Winter Games key to border reopening

Editorial | Mary Ma 25 Oct 2021

New Zealand has set an extremely high bar - 90 percent of its population fully vaccinated - for it to move from lockdowns to freedom.

The country is currently just under 60 percent fully vaccinated.

Although the threshold is extremely high, it marks a fundamental policy shift from eliminating Covid to accepting the prospect of coexisting with the virus in light of its ability to mutate to produce various variants.

Prime Minister Jacinda Ardern's statement was symbolic in the ongoing debate between virus eradication and coexistence.

This is a choice facing not only New Zealand but all governments maintaining a zero-case policy - including Hong Kong.

The SAR has been in discussions with the mainland on reopening the border for quite awhile but little progress has been made. If there had been some progress, it must have been too minor for the public to be aware of.

When will the border reopen to quarantine-free travel between the SAR and the mainland?

The prospect of this is increasingly hanging in the balance in light of two factors that are fast approaching: first, the 2022 Winter Olympics due to take place in Beijing and Zhangjiakou from February 4-20; and second, the two political conferences being held in the capital afterwards, which are expected to decide whether President Xi Jinping will stay in power or not.

In terms of Beijing's political culture, these two events are so important that not even the slightest missteps will be tolerated. Responsible cadres face losing their jobs or even being punished further if an outbreak occurs in their districts.

Despite the intolerant approach maintained by Beijing towards the virus, local outbreaks have continued to occur here and there in different provinces.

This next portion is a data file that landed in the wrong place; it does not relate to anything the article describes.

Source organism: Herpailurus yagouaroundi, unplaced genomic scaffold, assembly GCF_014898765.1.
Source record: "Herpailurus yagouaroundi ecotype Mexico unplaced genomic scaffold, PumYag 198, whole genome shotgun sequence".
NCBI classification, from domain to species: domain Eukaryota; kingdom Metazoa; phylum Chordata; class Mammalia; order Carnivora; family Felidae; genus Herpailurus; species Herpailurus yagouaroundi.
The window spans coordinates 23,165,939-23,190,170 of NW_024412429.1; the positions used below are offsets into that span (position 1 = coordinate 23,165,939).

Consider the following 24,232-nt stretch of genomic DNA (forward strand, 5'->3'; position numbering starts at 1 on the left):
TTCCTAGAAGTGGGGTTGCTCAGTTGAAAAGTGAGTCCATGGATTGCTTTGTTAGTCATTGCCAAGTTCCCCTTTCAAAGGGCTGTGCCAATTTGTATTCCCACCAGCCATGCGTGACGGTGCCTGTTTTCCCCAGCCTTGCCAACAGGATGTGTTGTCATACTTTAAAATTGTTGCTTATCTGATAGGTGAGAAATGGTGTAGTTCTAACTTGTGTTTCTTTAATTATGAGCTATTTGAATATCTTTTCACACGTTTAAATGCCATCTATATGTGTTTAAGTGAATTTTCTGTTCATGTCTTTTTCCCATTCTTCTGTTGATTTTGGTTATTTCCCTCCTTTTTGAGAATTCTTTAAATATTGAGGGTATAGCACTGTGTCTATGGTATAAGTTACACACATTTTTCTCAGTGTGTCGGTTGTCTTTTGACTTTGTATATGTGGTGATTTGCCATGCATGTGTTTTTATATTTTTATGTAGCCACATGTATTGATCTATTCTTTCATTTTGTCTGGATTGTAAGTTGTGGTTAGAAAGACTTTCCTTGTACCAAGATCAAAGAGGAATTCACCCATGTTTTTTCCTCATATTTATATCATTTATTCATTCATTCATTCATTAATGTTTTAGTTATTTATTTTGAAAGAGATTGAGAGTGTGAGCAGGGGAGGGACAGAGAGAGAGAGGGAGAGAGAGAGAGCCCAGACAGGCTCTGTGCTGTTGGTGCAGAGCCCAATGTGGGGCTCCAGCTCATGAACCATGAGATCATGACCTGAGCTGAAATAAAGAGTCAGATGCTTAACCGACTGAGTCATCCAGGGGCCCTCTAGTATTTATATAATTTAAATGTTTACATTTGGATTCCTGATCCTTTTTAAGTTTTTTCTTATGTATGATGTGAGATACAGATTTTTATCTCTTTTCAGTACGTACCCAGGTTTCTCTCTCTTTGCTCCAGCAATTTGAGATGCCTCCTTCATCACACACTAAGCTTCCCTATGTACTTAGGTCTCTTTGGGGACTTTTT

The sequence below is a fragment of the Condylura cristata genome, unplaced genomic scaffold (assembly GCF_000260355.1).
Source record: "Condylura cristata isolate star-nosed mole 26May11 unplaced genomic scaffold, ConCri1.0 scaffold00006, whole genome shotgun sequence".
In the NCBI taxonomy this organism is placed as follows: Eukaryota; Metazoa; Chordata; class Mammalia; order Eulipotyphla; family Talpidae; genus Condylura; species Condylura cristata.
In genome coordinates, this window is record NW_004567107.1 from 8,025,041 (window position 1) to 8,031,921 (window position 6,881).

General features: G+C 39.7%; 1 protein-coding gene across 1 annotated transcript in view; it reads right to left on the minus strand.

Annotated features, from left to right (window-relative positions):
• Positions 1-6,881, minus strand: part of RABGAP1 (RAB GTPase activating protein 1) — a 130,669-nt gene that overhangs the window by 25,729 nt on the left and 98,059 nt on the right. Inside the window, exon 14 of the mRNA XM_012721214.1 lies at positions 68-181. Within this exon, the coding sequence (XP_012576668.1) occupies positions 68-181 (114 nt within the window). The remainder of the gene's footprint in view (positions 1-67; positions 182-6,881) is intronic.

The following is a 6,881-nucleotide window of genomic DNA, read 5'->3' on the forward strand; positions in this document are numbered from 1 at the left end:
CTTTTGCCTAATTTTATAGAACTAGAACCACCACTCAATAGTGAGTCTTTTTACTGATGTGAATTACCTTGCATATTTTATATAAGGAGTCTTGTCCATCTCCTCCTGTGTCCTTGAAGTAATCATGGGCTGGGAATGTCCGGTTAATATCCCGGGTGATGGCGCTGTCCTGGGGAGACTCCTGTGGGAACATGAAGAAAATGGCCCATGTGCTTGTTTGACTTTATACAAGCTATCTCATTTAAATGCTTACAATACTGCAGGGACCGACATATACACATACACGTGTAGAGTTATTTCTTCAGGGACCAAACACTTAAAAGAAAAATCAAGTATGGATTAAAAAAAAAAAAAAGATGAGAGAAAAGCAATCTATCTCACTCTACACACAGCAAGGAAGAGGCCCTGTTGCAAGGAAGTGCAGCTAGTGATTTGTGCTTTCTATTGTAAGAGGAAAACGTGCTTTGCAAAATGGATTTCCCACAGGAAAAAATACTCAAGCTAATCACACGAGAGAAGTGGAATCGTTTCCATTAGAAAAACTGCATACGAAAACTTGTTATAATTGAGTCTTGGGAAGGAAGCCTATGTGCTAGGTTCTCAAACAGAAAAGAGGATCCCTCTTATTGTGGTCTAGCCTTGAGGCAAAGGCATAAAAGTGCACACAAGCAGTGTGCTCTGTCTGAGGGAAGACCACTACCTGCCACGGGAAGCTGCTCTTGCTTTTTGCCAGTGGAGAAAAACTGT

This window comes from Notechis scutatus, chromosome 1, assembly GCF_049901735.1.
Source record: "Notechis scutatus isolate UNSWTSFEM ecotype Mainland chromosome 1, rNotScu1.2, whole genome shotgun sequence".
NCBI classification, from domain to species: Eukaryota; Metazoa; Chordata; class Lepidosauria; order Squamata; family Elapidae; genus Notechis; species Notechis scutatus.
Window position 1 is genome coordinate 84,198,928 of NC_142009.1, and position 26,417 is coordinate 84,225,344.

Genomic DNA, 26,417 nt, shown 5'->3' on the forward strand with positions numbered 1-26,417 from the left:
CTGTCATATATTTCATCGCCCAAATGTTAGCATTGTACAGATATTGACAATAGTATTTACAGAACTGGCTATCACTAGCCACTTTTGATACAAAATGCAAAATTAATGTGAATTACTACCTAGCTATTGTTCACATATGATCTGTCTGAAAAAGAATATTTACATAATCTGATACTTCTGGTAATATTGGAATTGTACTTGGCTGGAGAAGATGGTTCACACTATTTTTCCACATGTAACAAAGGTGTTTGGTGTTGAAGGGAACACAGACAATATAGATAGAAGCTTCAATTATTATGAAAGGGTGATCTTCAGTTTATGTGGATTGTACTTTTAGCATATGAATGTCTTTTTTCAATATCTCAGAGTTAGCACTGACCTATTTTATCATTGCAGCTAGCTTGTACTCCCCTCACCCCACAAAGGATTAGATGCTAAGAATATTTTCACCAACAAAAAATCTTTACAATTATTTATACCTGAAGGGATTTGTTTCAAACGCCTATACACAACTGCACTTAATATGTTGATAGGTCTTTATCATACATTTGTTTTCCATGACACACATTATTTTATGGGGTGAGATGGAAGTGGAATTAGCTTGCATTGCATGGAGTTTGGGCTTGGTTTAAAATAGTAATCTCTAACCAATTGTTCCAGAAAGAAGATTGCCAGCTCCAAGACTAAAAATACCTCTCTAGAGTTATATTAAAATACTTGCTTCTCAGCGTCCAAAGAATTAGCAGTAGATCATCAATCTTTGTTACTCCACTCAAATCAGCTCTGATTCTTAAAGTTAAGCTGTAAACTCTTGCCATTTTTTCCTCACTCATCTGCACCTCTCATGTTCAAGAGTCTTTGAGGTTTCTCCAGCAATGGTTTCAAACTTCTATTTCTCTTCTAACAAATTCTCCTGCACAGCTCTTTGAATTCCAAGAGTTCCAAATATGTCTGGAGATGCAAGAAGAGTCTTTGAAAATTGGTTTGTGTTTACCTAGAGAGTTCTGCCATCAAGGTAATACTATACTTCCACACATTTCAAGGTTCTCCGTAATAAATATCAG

In one of the most reported incidents, a couple who tested positive for Covid had traveled across the country during the National Day golden holidays, prompting a quick alert.

Meanwhile, the SAR's continuous record of no local cases was disrupted after a cargo worker at the airport tested positive.

Beijing's extremely cautious approach to eliminating the virus was exemplified by its refusal to let even Hong Kong's National People's Congress standing committee member Tam Yiu-chung fly to Beijing following the airport worker case.

It's pretty clear that Beijing does not see the need to speed up talks to reopen the border with Hong Kong.

For the time being, the talks will continue but without the sense of urgency that the Hong Kong side would like to see - at least not until after the Winter Olympics and, probably, the two political conferences.

During this period, the two sides may hammer out differences on the health-code systems in use here and the mainland.

The SAR's health-code system is voluntary and it is up to the users to report their movements, whereas the mainland's is compulsory and automatically recording users' whereabouts.

It's a gap that should not be too wide to bridge.

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